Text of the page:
The long axis of SY99’s ellipse will alter, becoming either larger or smaller, in what physicists call a “random walk”. The orbit change takes place on truly astronomical time scales. It diffuses over the space of tens of millions of years. The long axis of SY99’s ellipse would change by hundreds of astronomical units over the 4.5 billion-year history of the solar system.

Several other extreme trans-Neptunian objects with smaller orbits also show diffusion, on a smaller scale. Where one goes, more can follow. It’s entirely plausible that the gradual effects of diffusion act on the tens of millions of tiny worlds orbiting in the near fringe of the Oort cloud (a shell of icy objects at the edge of the solar system). This gentle influence would slowly lead some of them to randomly shift their orbits closer to us, where we see them as extreme trans-Neptunian objects.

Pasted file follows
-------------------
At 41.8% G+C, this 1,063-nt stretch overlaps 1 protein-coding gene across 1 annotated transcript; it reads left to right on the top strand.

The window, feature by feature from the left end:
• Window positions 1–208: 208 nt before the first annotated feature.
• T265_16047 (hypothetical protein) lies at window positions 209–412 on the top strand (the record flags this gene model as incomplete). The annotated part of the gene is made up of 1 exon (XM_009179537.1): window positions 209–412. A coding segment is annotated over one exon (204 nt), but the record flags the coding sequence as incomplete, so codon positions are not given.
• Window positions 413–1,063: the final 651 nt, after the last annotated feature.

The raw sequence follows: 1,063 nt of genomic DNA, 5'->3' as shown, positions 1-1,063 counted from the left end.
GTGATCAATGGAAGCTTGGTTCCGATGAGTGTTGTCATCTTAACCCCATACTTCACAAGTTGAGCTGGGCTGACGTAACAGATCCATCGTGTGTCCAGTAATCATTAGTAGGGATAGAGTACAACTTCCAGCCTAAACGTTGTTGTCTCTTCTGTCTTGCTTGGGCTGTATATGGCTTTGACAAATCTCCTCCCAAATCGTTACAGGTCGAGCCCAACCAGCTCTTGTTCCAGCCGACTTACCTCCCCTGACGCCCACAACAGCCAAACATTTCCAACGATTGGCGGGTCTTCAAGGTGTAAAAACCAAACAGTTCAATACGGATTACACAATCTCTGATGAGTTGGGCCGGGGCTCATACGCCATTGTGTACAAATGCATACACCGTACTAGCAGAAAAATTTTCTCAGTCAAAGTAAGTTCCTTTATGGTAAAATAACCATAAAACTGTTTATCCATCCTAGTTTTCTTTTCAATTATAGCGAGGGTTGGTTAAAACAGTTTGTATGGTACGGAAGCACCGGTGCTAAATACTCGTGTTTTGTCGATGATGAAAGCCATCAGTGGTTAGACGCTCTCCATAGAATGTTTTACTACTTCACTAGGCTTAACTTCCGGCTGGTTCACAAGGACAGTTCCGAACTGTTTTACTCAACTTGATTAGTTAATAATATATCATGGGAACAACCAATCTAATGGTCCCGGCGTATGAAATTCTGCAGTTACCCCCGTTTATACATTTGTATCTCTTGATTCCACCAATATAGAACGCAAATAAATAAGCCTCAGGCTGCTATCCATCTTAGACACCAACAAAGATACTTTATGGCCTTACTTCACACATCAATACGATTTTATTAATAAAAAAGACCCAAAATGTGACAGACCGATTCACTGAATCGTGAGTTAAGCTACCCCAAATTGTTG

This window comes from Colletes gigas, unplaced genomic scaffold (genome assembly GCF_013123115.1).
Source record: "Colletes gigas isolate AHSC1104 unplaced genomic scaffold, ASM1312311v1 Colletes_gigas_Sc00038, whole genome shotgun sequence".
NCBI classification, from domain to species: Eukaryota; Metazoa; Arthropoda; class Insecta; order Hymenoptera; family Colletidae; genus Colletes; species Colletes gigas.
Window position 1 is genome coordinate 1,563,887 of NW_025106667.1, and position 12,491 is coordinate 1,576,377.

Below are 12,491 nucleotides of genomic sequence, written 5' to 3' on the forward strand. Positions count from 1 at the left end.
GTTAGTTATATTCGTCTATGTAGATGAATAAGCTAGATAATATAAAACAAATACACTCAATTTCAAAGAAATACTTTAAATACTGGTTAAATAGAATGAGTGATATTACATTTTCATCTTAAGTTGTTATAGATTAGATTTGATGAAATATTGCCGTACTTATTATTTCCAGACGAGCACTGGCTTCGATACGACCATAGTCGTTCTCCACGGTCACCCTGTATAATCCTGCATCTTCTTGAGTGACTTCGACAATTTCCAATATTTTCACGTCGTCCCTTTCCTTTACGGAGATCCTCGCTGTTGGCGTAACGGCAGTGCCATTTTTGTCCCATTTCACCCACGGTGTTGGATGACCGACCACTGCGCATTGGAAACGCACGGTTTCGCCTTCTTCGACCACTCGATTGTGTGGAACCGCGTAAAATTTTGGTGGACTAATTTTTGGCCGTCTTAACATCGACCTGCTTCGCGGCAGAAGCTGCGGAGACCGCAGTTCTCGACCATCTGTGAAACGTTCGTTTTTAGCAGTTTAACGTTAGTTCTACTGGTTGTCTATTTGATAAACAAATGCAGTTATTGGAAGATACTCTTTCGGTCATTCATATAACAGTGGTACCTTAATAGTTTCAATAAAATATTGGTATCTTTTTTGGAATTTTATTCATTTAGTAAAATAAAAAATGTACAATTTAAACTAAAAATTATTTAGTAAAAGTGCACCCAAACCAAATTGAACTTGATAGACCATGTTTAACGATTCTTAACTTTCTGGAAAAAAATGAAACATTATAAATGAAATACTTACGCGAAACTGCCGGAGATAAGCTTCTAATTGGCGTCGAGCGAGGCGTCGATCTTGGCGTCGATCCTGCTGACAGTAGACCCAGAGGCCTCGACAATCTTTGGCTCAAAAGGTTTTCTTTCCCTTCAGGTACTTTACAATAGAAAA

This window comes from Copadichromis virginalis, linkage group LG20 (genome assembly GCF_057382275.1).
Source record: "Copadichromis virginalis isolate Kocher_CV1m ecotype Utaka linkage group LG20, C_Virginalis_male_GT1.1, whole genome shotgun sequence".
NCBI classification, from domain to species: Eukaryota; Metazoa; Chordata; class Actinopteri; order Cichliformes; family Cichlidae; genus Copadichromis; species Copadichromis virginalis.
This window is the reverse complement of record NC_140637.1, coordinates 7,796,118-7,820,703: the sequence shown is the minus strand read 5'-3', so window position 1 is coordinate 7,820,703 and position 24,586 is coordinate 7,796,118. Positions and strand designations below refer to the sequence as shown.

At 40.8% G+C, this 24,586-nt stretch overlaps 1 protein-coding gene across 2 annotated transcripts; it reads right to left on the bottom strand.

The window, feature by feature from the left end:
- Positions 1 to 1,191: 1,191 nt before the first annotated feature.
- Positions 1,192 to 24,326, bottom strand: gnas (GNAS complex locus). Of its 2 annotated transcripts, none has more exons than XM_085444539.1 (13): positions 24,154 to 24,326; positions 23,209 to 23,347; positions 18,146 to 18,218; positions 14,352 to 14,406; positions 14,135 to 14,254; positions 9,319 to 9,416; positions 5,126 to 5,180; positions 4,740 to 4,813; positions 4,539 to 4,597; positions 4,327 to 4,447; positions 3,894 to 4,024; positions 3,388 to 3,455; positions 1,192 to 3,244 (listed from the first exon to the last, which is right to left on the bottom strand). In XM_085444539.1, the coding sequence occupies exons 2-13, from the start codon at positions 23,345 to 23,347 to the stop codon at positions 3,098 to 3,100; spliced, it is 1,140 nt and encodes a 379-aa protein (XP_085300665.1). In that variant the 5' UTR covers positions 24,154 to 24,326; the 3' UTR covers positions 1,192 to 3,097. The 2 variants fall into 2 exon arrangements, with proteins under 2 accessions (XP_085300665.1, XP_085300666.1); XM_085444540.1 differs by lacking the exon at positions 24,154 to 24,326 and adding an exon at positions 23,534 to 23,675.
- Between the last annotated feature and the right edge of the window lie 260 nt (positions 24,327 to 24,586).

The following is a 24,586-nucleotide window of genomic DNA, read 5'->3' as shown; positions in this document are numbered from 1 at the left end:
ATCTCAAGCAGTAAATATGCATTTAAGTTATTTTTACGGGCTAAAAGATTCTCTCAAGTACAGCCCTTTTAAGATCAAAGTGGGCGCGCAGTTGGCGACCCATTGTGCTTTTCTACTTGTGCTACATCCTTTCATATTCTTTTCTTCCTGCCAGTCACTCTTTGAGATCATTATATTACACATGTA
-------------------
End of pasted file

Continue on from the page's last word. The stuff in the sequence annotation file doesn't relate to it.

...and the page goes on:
However, diffusion won’t explain the distant orbit of Sedna, which has its closest point too far out from Neptune for it to change its orbit’s shape. Perhaps Sedna gained its orbit from a passing star, aeons ago. But diffusion could certainly be bringing in extreme trans-Neptunian objects from the inner Oort cloud – without the need for a Planet Nine. To find out for sure, we’ll need to make more discoveries in this most distant region using our largest telescopes.

Michele Bannister, Research Fellow, planetary astronomy, Queen’s University Belfast




 

This article was originally published on The Conversation. Read the original article.